Everyone found humour in his witty response and hastened to rid him of his excessive burden.

This Saint shone also in a special way in the heroic acts of his struggle to preserve the virtue of chastity, without ever showing to others the mortifications he undertook. The Rule of the Order urges monks to diligently exercise control over their senses; among other attitudes of vigilance, they are exhorted to avoid any conversation with women, even if they are relatives. Saint Charbel went even further: he made and kept a resolution never to look at a woman’s face.

The gift of working miracles

He had a gift of working miracles, and he exercised it with his customary humility.

On one occasion, a poor woman suffering from haemorrhage whose illness resisted all treatments, asked a messenger to give Father Charbel a certain amount of money and to ask him to send her a holy veil. There is a common Marian devotion in Lebanon: in times of emergency – public calamities, epidemics, wars, etc., -these veils are woven together and hung around the chapel until the Virgin brings an end to the misfortune. Father Charbel then took one of these veils, which was on the image of Our Lady of the Rosary, and handed it to the messenger, saying:

“Let the woman gird herself with this veil, and she will be cured. As for the alms, place it on the altar, and the priest who provides the alms will take it.” The woman was cured.

At the hermitage of Saints Peter and Paul

As solitude had always drawn him, and since in the monastery of Annaya he was living almost like an anchorite, Saint Charbel was transferred to the Hermitage of Saints Peter and Paul, a short distance from the monastery. He was then 47 years old, and remained there until the day of his death, 23 years later.

His prayer was only interrupted by the need to cultivate the vineyard or other work at the hermitage. The only meal of the day, eaten around three o’clock in the afternoon, turned out to be an exercise in penance because of the scarcity and poverty of the food.

His devotion to Mary was incomparable: he repeated Her blessed name continually, and every time he entered or left his cell, he recited, on his knees, the Angelic Salutation before a small statue that stood there.

His peace of soul was equally remarkable. One stormy day, lightning struck part of the southern wing of the hermitage, knocked down a wall of the vineyard and burnt the altar cloths in the chapel while the holy monk was there praying.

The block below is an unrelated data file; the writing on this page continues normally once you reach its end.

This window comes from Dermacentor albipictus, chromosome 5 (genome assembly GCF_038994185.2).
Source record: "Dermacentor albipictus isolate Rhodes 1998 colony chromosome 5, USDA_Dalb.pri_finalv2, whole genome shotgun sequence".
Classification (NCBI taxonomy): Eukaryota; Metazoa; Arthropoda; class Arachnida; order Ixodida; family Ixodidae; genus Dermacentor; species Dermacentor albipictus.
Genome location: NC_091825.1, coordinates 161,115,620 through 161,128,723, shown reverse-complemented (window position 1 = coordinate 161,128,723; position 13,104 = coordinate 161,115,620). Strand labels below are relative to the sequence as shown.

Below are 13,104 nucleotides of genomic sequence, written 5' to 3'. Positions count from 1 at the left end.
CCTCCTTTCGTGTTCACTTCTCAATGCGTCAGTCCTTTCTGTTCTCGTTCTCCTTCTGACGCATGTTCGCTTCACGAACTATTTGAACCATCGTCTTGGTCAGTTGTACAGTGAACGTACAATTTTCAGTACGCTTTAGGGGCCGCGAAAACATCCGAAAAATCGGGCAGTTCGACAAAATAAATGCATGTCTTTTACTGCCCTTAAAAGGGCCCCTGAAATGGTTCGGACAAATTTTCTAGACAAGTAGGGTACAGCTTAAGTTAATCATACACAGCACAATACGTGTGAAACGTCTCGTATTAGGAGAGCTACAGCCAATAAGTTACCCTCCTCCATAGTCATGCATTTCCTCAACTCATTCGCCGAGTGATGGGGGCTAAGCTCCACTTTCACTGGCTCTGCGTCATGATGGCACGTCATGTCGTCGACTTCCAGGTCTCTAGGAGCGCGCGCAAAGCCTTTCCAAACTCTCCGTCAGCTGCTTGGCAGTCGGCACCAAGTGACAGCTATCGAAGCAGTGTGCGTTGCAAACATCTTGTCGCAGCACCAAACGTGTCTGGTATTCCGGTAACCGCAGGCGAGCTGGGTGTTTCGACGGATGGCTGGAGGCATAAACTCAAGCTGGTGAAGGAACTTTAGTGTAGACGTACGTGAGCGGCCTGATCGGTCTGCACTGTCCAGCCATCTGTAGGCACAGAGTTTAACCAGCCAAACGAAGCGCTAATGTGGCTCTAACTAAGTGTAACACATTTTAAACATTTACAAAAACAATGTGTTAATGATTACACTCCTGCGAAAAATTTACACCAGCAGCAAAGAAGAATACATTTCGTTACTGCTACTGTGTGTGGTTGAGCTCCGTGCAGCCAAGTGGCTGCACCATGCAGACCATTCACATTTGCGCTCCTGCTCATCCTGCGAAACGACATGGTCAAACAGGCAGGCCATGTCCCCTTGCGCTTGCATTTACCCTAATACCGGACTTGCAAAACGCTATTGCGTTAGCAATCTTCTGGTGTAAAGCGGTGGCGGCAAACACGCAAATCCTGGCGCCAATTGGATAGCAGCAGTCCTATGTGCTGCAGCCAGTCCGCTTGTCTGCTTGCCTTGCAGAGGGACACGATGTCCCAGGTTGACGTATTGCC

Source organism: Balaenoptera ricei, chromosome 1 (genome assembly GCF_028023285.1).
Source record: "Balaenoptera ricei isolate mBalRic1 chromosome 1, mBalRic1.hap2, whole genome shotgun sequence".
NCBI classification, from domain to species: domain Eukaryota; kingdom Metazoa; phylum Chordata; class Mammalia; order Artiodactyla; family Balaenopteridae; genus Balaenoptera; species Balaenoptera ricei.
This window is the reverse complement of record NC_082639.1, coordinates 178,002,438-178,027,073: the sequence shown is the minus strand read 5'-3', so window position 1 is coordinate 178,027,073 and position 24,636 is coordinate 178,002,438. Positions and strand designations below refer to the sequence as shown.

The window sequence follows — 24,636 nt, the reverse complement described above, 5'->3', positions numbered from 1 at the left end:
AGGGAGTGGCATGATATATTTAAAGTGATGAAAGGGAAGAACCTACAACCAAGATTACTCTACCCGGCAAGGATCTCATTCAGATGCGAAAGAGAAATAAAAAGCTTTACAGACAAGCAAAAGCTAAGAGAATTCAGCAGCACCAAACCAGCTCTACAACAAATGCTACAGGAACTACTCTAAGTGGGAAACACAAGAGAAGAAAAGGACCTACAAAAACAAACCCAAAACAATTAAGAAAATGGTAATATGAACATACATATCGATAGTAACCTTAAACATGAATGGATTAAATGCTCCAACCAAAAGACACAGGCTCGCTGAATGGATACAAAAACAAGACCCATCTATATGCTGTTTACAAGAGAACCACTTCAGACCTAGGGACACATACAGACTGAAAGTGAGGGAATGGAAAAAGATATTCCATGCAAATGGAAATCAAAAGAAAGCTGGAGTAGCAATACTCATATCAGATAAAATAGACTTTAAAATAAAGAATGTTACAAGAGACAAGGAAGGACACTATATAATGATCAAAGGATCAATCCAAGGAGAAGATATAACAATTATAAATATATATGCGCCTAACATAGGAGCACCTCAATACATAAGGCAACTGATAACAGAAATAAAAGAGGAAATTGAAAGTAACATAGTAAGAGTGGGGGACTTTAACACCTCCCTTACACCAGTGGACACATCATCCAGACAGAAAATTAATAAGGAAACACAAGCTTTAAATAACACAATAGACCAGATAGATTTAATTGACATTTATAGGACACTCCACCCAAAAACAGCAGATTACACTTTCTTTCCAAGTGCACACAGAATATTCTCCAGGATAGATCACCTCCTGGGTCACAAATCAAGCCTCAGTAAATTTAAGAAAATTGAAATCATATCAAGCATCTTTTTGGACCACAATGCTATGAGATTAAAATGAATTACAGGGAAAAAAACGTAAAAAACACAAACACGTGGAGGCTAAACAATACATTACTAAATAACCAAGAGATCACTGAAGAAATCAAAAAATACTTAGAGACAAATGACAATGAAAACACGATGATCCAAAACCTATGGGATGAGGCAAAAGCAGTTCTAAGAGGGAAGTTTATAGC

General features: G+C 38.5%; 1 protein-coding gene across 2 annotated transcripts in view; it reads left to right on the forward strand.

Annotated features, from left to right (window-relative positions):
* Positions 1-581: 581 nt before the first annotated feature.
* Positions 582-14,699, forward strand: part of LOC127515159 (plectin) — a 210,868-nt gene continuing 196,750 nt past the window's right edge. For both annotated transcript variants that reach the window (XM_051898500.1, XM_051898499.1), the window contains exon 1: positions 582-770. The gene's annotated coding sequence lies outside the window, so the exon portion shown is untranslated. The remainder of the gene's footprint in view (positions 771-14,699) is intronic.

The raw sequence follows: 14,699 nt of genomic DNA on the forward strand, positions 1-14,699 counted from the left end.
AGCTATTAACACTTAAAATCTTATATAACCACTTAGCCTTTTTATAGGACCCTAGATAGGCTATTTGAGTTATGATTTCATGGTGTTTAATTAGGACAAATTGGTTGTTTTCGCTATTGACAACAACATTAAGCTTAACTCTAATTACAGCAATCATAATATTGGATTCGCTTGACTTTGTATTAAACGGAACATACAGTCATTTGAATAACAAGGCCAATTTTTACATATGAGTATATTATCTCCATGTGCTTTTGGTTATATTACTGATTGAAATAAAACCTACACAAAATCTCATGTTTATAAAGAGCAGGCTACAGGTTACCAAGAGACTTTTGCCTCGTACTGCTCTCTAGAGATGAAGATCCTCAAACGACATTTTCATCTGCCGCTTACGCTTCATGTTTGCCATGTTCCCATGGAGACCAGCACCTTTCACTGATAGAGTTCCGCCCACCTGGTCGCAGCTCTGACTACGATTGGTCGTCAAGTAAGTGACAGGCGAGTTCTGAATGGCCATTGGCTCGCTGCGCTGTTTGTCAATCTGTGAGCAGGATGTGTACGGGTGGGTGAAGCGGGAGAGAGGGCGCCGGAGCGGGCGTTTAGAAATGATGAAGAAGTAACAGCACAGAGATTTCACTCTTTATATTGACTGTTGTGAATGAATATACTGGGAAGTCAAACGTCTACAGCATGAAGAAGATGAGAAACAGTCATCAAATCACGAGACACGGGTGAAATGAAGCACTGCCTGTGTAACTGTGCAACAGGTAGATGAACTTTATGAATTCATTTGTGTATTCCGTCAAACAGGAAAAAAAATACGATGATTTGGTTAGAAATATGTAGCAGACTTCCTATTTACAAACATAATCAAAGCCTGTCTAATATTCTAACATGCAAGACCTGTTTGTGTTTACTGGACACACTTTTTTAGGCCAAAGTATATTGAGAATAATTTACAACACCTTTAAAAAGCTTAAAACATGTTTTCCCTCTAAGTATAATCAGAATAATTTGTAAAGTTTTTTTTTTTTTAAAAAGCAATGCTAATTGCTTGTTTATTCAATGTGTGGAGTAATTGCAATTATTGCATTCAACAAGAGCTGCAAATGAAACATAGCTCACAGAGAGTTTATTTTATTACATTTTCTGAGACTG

Two hermits entered the chapel and witnessed him in the most peaceful tranquility. One asked,
“Father Charbel, why didn’t you move to put out the fire?”
He replied,
“My dear brother, how could I? For immediately after it had started, the fire was extinguished.”

In fact, as the fire had broken out very quickly, he thought it more important to continue praying without being disturbed.

Birth into eternal life

When he was celebrating Mass on December 16, 1898, just as he was receiving the Most Precious Blood of Our Lord Jesus Christ, a sudden attack of incapacity paralyzed him and made him unable to finish the Holy Sacrifice. Assisted immediately, he was taken to his poor cell, where he remained eight days between life and death, with intervals of lucidity during which he recited short prayers.

On Christmas Eve, while the Church was commemorating the coming into the world of the Child Jesus, that holy Maronite monk was born into eternity: the first Easterner to be canonized according to the form used in the Latin Catholic Church.

His mortal remains were buried in a common grave, together with those of the other deceased monks, as the Holy Rule requested. From that day forward, the cemetery was illuminated at night by a soft and mysterious light. This and other miracles, together with his reputation for sanctity, led to his transfer to a new tomb in the crypt wall of the Church of Saint Maron.

The grave where Saint Charbel had been buried was so damp that, on exhumation, the body appeared literally soaked, but miraculously intact and supple, transmitting a reddish liquid and pleasant odor. When the new tomb was opened in 1950, 1952 and 1955, the body was each time found to be supple and incorrupt.

His model monastic life and the many miracles performed through his intercession led Pope Paul VI to beatify him on 5 December, 1965, just days before the closure of the Second Vatican Council, and to canonize him on 10 October, 1977.

 

An example for us also

The example of Saint Charbel Makhlouf points to a way of going forward even in our days, for silence and prayer are a valuable help in resolving the anxieties and afflictions of contemporary man.

Those who think that recollection is the exclusive privilege of cloistered religious men and women are mistaken; it is available to all of us, since “the source of true solitude and silence lies not in the conditions or quality of work, but in intimate contact with God […].”

Silence, thus understood, can be found in the street, in the bustle of factory work, in the activities in the field – because we carry its possibility within us.

Text from the magazine Heralds of the Gospel, July 2009.

Compiled by Sandra Chisholm